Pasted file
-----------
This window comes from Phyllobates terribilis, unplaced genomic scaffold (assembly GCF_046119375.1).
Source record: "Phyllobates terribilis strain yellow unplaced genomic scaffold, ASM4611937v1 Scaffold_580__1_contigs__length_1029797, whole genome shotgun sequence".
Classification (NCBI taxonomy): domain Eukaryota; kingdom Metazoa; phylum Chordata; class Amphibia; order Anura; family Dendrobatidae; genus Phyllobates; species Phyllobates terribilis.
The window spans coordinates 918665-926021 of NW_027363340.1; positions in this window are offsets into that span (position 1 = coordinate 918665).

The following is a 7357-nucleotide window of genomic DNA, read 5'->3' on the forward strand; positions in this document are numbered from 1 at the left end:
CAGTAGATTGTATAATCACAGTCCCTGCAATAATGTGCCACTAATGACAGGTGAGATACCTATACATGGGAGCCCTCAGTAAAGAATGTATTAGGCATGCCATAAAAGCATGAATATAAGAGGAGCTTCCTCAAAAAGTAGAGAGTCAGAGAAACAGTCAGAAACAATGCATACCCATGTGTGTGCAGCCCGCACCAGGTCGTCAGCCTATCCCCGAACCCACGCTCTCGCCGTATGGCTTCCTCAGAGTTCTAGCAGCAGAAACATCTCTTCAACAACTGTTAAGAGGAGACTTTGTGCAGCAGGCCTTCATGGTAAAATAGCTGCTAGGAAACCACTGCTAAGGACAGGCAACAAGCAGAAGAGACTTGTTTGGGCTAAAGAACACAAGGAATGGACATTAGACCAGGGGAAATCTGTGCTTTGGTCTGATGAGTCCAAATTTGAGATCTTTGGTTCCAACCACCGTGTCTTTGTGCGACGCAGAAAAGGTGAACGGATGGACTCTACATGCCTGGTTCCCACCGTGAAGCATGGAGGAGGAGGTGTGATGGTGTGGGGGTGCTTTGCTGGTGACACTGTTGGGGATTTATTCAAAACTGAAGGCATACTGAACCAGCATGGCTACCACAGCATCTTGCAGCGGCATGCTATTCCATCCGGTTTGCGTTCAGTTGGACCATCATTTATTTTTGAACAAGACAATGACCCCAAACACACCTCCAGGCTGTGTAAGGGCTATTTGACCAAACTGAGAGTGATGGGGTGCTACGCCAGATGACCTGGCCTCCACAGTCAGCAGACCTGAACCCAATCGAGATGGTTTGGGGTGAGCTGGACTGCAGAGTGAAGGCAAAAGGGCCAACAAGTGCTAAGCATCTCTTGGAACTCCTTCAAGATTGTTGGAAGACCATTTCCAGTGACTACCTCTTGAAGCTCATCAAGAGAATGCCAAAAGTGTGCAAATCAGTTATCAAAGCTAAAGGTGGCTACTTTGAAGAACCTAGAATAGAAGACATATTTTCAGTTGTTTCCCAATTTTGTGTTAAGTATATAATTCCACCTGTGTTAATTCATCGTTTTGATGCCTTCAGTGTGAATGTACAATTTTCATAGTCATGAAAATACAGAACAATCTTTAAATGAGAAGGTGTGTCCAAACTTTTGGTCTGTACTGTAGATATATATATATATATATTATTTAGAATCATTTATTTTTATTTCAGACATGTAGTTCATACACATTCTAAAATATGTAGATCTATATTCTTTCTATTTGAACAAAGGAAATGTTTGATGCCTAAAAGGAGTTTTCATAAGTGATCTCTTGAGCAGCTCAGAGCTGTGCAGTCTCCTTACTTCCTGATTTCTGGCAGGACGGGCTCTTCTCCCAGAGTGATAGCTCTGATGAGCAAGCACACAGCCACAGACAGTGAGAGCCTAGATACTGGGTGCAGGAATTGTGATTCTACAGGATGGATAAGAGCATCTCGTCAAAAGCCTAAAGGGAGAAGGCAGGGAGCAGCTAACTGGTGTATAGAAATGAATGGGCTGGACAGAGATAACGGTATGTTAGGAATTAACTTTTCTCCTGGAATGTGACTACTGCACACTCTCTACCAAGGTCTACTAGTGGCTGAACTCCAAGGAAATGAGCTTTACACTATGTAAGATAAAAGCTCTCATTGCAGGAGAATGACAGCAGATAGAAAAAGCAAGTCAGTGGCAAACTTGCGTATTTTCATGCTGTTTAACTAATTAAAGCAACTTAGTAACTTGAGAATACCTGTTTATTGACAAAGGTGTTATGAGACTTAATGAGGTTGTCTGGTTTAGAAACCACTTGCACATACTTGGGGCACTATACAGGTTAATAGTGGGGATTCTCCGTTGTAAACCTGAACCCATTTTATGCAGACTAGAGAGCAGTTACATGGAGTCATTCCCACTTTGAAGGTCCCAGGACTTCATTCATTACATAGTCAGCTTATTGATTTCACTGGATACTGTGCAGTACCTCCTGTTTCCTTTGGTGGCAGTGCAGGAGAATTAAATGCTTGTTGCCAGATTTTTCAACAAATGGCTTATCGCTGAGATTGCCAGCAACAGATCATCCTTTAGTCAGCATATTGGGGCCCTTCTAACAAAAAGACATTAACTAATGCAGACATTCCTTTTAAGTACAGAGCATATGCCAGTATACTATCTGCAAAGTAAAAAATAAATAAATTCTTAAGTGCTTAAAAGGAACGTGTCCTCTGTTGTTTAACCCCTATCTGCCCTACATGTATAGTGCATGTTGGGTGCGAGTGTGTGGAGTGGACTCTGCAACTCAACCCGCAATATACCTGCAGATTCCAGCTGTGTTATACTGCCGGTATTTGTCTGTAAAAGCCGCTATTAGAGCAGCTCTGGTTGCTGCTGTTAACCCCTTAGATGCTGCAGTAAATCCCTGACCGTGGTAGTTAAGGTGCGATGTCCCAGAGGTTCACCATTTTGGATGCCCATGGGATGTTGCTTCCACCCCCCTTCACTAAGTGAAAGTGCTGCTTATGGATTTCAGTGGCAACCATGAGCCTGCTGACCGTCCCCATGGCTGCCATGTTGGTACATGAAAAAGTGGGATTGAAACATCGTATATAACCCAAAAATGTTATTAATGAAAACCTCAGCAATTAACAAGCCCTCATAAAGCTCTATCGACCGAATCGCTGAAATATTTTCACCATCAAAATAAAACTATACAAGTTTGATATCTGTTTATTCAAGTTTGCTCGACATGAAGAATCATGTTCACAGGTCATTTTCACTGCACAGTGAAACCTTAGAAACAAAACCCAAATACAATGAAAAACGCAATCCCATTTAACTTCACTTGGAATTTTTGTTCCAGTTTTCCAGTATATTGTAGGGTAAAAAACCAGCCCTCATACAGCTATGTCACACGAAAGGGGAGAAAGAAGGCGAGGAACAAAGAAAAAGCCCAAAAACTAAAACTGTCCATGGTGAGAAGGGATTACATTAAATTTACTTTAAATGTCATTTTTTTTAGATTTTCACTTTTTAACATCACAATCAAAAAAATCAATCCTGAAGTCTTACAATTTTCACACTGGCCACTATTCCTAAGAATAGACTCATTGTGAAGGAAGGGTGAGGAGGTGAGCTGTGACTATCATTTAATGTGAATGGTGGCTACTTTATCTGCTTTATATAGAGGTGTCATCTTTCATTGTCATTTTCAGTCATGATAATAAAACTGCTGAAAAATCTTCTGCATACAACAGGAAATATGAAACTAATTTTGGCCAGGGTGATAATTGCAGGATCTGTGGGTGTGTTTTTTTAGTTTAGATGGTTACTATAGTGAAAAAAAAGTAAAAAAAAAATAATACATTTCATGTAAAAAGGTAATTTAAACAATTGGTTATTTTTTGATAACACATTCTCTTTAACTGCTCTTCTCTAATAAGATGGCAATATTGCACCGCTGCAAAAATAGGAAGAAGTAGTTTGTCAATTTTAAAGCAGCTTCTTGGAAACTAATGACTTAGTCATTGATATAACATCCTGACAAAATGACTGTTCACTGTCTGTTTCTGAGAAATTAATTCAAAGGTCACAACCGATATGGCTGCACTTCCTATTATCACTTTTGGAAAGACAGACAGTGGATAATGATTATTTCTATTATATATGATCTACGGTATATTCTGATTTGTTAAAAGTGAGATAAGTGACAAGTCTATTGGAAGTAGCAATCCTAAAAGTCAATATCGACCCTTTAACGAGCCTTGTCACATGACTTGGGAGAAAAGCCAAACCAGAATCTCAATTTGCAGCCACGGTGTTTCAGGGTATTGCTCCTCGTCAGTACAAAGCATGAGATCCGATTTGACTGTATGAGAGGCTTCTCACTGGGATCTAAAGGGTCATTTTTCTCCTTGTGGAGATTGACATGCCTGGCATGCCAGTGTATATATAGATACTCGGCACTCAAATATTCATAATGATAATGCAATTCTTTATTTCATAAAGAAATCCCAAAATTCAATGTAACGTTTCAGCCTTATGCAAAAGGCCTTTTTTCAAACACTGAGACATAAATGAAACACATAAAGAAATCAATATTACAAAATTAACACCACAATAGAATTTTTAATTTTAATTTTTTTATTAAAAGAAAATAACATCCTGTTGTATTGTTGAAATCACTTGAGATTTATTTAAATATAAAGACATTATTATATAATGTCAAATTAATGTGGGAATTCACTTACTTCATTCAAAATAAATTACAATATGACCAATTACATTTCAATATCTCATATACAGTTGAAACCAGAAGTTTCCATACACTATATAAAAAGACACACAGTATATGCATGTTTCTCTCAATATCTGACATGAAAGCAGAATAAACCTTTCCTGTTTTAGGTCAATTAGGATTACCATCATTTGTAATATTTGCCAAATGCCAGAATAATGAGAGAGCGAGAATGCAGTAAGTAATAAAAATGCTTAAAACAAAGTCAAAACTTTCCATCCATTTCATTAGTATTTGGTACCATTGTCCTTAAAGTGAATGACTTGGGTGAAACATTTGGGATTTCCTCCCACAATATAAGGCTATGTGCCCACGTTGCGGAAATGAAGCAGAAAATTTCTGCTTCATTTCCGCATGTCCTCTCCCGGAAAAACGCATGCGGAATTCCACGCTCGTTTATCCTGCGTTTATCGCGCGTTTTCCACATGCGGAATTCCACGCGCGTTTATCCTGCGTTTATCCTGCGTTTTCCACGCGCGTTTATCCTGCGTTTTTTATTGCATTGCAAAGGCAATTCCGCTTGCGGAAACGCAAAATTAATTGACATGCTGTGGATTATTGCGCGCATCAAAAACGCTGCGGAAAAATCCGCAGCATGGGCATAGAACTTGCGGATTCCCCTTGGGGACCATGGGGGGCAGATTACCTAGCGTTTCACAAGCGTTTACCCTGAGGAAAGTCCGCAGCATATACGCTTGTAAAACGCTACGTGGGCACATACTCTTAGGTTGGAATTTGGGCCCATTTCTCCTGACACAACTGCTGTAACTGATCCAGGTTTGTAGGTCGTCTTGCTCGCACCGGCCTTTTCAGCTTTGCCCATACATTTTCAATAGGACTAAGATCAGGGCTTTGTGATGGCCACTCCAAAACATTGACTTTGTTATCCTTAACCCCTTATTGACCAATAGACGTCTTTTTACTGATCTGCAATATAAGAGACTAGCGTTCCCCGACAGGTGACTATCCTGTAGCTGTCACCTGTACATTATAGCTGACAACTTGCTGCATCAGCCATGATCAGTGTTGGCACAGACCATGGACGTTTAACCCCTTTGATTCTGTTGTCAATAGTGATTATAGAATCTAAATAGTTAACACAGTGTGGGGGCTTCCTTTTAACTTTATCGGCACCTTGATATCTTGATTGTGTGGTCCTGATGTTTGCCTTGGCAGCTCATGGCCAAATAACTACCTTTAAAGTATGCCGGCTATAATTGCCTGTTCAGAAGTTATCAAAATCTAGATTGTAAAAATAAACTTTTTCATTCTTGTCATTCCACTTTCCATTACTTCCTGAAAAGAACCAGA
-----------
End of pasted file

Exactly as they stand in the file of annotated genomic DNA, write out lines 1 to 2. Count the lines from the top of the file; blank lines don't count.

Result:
This window comes from Phyllobates terribilis, unplaced genomic scaffold (assembly GCF_046119375.1).
Source record: "Phyllobates terribilis strain yellow unplaced genomic scaffold, ASM4611937v1 Scaffold_580__1_contigs__length_1029797, whole genome shotgun sequence".